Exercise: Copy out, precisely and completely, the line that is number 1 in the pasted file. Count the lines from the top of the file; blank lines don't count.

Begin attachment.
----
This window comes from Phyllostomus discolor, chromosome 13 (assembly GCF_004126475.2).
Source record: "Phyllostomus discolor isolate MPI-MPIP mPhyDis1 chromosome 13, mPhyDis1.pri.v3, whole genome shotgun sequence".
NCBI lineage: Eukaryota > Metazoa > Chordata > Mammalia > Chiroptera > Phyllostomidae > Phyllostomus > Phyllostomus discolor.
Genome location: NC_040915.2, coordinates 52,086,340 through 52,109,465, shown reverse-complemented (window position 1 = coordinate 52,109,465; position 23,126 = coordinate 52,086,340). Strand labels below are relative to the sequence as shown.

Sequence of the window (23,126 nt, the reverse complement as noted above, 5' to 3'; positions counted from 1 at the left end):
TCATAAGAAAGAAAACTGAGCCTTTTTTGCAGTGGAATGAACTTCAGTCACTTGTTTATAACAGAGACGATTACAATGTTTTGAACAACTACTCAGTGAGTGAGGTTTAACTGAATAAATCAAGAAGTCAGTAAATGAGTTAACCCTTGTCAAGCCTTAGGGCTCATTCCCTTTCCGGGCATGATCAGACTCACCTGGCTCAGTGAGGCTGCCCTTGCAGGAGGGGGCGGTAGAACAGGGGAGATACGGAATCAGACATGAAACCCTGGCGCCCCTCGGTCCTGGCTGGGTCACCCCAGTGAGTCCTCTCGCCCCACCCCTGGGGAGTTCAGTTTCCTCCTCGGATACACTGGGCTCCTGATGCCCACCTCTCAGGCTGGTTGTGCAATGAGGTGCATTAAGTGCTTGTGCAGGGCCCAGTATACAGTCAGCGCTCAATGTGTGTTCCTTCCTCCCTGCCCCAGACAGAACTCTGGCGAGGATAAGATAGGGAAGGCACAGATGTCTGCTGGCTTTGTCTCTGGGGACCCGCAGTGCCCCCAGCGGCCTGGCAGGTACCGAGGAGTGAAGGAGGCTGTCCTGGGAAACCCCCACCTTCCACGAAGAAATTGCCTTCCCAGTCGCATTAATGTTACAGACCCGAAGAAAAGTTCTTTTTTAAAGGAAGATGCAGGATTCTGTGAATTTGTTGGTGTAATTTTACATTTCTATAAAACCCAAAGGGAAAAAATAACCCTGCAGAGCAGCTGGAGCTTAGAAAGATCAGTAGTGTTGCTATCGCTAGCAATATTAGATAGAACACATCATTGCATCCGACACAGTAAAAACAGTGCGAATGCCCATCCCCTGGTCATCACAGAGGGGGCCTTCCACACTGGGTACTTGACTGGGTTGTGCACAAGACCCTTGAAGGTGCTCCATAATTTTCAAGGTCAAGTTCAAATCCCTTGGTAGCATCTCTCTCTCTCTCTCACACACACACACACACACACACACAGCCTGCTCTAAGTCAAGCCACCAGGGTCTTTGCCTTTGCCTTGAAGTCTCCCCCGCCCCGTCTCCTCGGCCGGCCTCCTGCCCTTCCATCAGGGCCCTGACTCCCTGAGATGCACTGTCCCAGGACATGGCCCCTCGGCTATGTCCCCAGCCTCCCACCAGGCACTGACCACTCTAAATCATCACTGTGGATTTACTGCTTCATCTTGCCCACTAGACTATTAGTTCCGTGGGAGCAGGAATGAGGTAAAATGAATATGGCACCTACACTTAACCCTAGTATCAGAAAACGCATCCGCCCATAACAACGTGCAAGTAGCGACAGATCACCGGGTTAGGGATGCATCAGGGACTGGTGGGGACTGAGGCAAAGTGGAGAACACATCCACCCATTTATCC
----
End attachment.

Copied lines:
This window comes from Phyllostomus discolor, chromosome 13 (assembly GCF_004126475.2).